“It’s a baseball move, and no, it’s not a baseball movie at all,” he said. “There isn’t that much baseball in it. It’s about people and human behavior. What it really is about is two people who have come to that place in their life where they have to make a change, because what they’ve been doing maybe isn’t working anymore. To make the change takes a kind of risk that they haven’t taken for a long time. Crash (Davis, Costner’s character) is a guy who loves something more than it loves him back: Baseball. I think that’s universal. Annie (Susan Sarandon’s character) has invented a version of herself that she knows can’t sustain any longer, and one of these days, she’s going to have to take a chance on a real relationship. The idea that these people cross paths with each other, and it triggers something about the place in their lives they haven’t wanted to face, I think that maybe is the universal in it. Plus, the fact that it’s funny and sexy and irreverent along the way.”

The fact that it’s unlike other sports movies was intentional, and a tribute to Shelton’s playing career.

“I wanted to make a sports movie that I liked that wasn’t about a home run in the bottom of the ninth, because they almost never happen,” he said. “I hate movies and writing about baseball that are so lyrical and poetic. They aren’t really what it’s like to play. What it’s like to play is you’re trying to get a hit. You’re trying to make the play. You don’t want to make any errors. You want to get two hits if you’ve got one. You don’t want to go 0-for-5.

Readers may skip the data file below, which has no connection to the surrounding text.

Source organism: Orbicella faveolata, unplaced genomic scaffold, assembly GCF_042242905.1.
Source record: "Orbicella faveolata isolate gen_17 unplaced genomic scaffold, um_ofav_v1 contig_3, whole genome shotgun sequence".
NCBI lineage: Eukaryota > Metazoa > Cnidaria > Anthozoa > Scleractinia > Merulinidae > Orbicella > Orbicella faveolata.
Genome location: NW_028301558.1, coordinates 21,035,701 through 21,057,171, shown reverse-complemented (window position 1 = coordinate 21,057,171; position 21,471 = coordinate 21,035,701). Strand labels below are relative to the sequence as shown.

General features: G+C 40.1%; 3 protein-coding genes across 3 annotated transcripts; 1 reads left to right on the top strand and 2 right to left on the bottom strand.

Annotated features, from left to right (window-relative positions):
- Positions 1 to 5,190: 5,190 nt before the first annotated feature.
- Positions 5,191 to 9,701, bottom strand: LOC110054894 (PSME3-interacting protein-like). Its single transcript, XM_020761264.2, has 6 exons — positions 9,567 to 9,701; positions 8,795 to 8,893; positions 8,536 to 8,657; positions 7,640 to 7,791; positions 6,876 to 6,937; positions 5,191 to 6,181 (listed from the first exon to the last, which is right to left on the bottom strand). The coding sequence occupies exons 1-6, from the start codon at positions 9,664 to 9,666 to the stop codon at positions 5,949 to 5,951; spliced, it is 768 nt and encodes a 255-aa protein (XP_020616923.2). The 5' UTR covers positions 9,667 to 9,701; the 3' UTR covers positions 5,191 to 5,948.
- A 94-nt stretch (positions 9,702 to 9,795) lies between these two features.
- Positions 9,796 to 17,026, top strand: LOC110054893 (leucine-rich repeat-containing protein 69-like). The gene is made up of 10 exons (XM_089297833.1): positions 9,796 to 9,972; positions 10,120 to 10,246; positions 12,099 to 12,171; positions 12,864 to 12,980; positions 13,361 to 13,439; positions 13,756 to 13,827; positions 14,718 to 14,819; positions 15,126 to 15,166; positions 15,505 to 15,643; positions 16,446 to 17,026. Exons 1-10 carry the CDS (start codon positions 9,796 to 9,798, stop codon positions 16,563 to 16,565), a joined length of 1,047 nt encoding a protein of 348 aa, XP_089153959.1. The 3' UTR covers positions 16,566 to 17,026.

“You’re in Double-A. There’s a guy in A-ball hitting .350, and you’re hitting .250. You’ve got to figure out how he doesn’t take your job. There’s a guy in Triple-A that might get traded and open up a spot for you. That’s what life as a ballplayer is like,” he continued. “I can guarantee you everybody on these teams playing tonight—  if a guy is 1-for-6 in the series and he gets a line drive into the gap in left, by the time he pulls into second base, he knows that he’s now 2-for-7, which is .286, and he’s gone from having a bad series to having a good one. I guarantee you he knows that. Most movies are from a fan’s point of view. I try to make sports movies from a player’s point-of-view.”

While it’s a different perspective on the sport than the people who wax poetic about the sport, Shelton’s love for baseball is just as real — and large — as the authors of the odes to the game that he hates so much.

“My love of the game comes through in the irreverence,” he said. “Poor Nuke (Timothy Robbins’ character) is introduced with his pants around of his ankles, and, at the end of the movie, he has a kind of dignity as he goes off to the big club. He’s learned. He’s growing. He’s being educated by Crash and Annie, and he’s learning. Meanwhile, Crash is in a reckoning of his life: I can’t do this forever. Even though he’s really good at it.”

It all added up to a classic, one that Shelton returned to a transformed Durham to celebrate. And yet, memories of 30 years ago kept cropping up.

“We had a screening at the Carolina Theater,” he recalled. “That brought back a memory from 30 years ago. There’s about 500 reviews you get, nationally — local papers, TV stations, major magazines. The only bad review the movie got was from the Durham paper.”

He grinned and added, “You never forget a bad review.”